Our assessments are completed in two stages
We will firstly organize for the patient to complete a MAP online. The MAP is an online assessment and diagnostic tool for mood disorders. It incorporates nearly a quarter of a century of sophisticated clinical expertise in assessment, diagnosis and management planning for people with mood disorders (both depressive and bipolar disorders). In 2002 the Black Dog Institute, led by Professor Gordon Parker, conceived the MAP as a computerized assessment program that would capture the consolidated clinical expertise and decision making of clinical research psychiatrists who had worked at the Mood Disorders Unit (now part of the Black Dog Institute) since 1985. A patient with a mood disorder spends approximately one hour entering information into into the online app. The data is transferred to the Black Dog Institute where a computer prepares a comprehensive report which is provided to the referring psychiatrist at The Lawson Clinic. The MAP report contains a wealth of information including important diagnostic probability decisions.
What sort of questions will the MAP ask?
The MAP will ask many questions about your background and your illness. As each person’s experience of depression is different, the program’s questions aim to build a picture of your unique experience.
A few examples of the types of questions you will be asked include:
• Questions about your physical health
• Questions about symptoms of depression and how those symptoms affect you
• Background information such as events that have had a significant impact on you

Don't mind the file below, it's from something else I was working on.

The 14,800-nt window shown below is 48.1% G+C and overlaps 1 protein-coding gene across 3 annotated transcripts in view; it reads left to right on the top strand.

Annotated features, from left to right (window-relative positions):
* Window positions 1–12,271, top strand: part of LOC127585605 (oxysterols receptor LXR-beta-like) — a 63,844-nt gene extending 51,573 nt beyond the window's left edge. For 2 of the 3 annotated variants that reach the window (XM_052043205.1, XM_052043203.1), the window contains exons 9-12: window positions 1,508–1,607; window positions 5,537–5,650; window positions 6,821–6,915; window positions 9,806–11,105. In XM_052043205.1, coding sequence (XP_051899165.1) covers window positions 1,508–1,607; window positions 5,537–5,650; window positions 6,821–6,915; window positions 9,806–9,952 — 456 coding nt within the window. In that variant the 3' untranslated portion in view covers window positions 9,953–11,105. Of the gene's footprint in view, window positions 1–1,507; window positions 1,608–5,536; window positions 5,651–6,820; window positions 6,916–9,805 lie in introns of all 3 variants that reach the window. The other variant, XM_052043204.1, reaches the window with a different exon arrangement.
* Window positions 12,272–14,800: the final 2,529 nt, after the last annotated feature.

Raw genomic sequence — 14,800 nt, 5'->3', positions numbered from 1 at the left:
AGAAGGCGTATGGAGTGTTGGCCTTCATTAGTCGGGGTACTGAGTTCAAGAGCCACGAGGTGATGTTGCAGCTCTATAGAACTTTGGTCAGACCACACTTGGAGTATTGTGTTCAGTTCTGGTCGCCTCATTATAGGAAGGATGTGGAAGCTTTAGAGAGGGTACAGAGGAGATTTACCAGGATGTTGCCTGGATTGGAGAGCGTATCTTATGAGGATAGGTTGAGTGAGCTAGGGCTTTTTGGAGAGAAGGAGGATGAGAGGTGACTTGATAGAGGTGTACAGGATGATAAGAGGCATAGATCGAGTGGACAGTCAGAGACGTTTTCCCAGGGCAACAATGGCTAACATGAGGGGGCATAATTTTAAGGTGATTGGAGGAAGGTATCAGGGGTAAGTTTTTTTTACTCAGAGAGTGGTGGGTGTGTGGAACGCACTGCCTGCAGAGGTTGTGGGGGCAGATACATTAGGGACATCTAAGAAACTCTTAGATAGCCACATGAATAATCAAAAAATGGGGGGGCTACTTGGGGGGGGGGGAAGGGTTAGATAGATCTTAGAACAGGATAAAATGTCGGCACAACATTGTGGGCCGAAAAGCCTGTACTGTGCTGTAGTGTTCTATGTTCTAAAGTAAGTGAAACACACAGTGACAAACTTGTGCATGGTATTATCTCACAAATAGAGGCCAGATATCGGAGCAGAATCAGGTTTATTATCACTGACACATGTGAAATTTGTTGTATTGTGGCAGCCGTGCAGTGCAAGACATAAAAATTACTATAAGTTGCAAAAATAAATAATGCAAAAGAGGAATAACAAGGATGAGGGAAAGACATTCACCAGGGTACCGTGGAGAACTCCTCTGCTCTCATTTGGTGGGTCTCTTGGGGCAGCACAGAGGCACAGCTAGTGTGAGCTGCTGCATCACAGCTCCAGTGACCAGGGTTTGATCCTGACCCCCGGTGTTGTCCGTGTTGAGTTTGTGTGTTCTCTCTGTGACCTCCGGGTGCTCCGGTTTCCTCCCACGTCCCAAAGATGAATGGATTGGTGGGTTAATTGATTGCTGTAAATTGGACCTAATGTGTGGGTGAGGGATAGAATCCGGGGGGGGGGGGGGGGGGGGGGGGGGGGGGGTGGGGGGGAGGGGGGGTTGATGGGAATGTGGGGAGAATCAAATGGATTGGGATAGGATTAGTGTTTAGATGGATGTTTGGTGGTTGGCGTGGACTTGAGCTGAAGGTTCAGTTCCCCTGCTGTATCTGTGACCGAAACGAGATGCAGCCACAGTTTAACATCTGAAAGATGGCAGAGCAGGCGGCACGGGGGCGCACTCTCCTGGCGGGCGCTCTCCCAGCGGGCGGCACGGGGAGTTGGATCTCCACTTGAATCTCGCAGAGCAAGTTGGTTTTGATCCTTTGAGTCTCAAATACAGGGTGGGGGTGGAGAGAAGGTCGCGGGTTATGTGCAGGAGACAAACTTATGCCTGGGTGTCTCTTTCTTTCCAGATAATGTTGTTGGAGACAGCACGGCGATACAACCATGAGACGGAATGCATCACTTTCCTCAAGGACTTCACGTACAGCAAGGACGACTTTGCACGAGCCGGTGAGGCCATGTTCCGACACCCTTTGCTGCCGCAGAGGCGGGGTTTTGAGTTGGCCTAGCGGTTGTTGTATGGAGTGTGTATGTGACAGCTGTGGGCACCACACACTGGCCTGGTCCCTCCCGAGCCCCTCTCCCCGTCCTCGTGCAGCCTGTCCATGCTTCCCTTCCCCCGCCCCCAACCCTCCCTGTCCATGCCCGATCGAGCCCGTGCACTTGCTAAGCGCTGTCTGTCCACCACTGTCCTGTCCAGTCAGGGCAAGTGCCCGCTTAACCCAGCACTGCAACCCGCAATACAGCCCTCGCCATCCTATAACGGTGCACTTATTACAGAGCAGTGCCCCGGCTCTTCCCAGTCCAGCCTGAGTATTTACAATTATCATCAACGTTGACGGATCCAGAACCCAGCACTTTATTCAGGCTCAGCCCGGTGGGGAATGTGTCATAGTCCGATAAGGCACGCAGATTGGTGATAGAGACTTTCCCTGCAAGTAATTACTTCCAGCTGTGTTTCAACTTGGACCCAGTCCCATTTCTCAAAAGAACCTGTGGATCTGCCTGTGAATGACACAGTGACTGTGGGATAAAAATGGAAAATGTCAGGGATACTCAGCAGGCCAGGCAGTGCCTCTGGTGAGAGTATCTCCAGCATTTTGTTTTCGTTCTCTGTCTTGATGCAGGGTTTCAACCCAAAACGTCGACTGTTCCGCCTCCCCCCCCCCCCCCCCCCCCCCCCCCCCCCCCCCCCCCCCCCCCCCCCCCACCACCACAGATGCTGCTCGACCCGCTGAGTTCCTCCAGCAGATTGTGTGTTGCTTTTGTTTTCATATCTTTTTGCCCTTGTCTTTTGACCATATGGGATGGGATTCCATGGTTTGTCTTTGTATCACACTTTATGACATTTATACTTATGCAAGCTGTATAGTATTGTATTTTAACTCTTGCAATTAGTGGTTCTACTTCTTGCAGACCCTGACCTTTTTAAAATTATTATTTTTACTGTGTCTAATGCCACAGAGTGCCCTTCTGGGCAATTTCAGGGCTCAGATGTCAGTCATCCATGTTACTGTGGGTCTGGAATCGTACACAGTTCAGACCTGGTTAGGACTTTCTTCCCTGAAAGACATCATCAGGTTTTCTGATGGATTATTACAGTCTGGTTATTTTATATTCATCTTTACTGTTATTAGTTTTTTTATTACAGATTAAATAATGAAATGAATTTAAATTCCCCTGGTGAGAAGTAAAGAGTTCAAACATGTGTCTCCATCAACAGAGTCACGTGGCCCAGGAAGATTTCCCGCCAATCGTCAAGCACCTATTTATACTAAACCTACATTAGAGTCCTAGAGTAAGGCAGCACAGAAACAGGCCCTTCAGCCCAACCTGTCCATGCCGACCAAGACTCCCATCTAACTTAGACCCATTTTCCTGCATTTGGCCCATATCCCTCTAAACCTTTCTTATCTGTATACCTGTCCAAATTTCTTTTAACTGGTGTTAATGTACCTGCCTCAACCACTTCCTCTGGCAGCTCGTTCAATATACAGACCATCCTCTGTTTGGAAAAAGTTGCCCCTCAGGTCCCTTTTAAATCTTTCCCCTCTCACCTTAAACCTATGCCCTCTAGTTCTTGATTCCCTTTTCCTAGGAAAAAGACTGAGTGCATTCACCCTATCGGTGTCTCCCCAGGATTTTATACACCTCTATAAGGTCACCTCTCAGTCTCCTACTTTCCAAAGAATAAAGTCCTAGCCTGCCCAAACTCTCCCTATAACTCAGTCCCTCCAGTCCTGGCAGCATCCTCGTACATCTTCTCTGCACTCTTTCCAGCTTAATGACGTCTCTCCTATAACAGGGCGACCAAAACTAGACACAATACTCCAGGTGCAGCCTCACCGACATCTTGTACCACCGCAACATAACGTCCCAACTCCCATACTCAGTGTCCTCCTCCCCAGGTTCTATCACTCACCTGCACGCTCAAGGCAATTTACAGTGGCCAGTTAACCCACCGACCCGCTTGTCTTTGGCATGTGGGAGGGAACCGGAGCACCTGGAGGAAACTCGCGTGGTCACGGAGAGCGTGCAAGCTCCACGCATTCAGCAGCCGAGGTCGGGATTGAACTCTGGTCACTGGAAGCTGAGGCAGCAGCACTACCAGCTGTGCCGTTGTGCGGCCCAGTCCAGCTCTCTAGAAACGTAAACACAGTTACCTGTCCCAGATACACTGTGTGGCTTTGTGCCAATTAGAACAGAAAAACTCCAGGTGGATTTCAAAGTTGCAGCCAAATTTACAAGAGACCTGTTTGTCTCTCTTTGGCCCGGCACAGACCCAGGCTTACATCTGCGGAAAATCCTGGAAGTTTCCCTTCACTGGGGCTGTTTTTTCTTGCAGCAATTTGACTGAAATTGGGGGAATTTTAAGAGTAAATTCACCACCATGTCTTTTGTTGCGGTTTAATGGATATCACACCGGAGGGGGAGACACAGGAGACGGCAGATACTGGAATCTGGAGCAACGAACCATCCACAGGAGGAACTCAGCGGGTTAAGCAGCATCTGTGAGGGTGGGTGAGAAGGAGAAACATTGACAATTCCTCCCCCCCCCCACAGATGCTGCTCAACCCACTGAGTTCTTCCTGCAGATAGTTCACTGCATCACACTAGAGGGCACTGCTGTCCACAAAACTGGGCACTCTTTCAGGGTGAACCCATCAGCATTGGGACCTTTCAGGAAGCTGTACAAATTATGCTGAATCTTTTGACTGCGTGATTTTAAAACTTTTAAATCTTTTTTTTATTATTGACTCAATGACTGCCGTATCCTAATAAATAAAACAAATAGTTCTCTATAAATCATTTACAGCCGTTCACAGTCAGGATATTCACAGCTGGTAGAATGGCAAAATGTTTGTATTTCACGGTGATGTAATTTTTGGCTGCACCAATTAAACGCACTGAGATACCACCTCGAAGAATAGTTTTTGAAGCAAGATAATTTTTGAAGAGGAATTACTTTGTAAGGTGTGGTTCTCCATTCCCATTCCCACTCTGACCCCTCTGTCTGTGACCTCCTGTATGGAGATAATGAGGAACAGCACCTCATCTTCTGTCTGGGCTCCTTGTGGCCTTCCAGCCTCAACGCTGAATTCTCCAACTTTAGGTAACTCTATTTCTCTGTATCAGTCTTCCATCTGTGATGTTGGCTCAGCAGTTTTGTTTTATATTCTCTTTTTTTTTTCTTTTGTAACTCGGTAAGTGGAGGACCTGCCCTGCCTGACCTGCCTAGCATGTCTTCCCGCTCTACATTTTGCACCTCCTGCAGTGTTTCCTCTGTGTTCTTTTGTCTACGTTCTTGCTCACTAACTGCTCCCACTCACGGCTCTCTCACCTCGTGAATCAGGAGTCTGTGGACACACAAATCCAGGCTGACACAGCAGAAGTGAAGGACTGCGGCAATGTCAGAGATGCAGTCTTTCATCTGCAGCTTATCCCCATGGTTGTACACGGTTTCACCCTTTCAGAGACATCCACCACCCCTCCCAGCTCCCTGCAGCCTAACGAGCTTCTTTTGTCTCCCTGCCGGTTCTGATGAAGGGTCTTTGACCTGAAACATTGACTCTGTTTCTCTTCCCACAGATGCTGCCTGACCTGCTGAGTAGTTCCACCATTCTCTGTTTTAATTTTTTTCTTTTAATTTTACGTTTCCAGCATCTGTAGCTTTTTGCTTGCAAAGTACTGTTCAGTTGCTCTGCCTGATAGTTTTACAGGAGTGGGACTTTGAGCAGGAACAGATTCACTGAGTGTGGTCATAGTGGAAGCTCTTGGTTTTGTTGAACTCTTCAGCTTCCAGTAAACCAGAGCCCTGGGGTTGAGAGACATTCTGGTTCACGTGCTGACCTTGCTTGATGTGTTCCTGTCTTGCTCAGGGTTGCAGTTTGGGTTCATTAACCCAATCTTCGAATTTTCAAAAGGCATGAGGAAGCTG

• Details about current and previous treatments (including medication and therapy) you
The information provided will be kept strictly confidential. It will be used to compile a report which will be sent to your Lawson psychiatrist. The Black Dog Institute does not keep a copy of the report.
Once the MAP report is at hand, the patient will meet with a psychiatrist at The Lawson Clinic where they will receive a thorough assessment of their mental health problem/s.
The patient can expect empathy, understanding, confidentiality and a sufficient time to express their thoughts and feelings.
After assessing the patient, and if the diagnosis is clear, the psychiatrist will inform the patient of the following:
• Whether the patient has depression or bipolar disorder, and if so, what type it is.
• Where relevant, the patient will be told why the illness developed at this point in time.
• A management strategy will be recommended.
As The Lawson Clinic is a specialist treatment clinic, we are able to follow up with patients at regular intervals.